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Katherine Stansfield | Poetry in Aldeburgh Online
Katherine Stansfield joins Emma Hammond, Lorraine Mariner and Luke Samuel Yates for an event called 'The Human Comedy' as part of Poetry in Aldeburgh online.
The Human Comedy
Playing with the currency of language, join us to shake a fist and a leg at life. Embracing the surreal, the bewildering and the nonsensical, four poets jostle and jest with modern life. Whilst Katherine Stansfield queries and pokes fun at power structures through language, Emma Hammond takes us on ‘text adventure games’ belying the intrinsic weirdness of the everyday. Lorraine Mariner seduces us with her lingering snapshot of modern life in all its bewildering, bewitching, nonsense, while Luke Samuel Yates uses a pair of scissors that can cut anything while thinking inside the box. Katherine Stansfield has made a name for herself both as a wryly witty poet of the everyday seen ‘aslant’ and as a popular novelist of crime and fantasy. Her second poetry collection, We Could Be Anywhere by Now, is pointedly full of poems about placement and displacement - after a childhood on Bodmin Moor in Cornwall, she moved to mid Wales. In The Story of No Emma Hammond delivers an experimental lyric that is wild, weird and full of the errata of modern life. Her poems reappropriate the language of brands, pornography and instant messaging, and argue for Carry On films and Wotsits as the true subjects of poetry. Lorraine Mariner has established herself as an idiosyncratic poet, with novel takes on contemporary life and personal relationships, as in her latest collection There Will Be No More Nonsense. ‘Droll, melancholic, locating the surreal in the ordinary, her plain-style speak and lack of pyrotechnics are no barrier to producing engaging and emotionally complex poems’ (Kathryn Gray, Poetry Review). Luke Samuel Yates’ The Flemish Primitives was a winner in the 2014/15 Poetry Business Competition, judged by Billy Collins. ‘This is a poetry of exquisite timing, with some of the most satisfying last lines I‘ve ever read. Yates can take an everyday domestic detail and make it sparkle with the mystery of a Raedecker painting’ (Luke Kennard).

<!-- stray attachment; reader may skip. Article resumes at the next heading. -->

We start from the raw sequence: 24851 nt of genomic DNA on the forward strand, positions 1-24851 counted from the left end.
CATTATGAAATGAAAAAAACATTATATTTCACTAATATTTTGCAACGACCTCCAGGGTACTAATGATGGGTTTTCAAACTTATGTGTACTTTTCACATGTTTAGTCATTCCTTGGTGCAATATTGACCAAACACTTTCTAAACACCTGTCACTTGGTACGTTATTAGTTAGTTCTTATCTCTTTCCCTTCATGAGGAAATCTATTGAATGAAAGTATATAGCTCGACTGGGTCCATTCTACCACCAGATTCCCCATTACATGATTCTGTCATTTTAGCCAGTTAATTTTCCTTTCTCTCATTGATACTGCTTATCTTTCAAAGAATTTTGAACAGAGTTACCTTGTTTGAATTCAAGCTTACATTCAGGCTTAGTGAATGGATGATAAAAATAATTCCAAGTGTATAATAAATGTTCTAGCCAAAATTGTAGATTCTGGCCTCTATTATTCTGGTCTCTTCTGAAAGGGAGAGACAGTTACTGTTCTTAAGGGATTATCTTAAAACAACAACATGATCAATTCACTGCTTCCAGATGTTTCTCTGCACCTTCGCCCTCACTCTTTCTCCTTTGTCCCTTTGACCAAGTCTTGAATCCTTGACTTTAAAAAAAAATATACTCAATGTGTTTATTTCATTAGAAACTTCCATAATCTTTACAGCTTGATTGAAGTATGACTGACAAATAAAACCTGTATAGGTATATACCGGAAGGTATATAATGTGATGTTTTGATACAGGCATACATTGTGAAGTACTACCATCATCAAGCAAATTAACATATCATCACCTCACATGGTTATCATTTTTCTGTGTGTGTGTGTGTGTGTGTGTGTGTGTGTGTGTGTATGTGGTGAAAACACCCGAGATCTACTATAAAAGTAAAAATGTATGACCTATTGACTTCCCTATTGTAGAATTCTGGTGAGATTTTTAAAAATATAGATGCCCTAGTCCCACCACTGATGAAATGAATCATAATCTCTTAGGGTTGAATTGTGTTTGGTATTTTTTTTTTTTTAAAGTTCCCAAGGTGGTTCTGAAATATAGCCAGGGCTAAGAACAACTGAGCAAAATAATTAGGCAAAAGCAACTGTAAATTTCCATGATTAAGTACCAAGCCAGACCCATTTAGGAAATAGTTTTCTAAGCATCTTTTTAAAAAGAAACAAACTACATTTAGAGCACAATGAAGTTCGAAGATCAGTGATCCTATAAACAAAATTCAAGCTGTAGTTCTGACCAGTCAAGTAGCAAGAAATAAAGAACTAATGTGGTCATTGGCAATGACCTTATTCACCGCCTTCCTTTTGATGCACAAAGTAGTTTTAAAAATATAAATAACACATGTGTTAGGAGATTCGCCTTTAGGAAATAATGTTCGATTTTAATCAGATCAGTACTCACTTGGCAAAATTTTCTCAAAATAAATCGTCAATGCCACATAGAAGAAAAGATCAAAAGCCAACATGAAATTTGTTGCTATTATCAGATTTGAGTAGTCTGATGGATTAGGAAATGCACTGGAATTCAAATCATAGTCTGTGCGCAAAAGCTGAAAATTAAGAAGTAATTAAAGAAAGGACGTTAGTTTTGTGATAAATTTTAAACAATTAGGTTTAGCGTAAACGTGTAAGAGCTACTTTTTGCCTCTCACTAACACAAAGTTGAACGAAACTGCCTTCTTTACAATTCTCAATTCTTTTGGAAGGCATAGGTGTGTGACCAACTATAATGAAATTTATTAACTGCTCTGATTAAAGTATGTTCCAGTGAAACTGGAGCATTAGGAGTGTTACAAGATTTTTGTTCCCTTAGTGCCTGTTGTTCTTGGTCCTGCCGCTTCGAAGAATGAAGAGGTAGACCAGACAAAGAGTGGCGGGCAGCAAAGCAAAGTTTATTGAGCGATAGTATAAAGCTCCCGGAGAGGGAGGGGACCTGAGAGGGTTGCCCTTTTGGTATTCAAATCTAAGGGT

View the full programme and register for events on the Poetry in Aldeburgh website www.poetryinaldeburgh.org.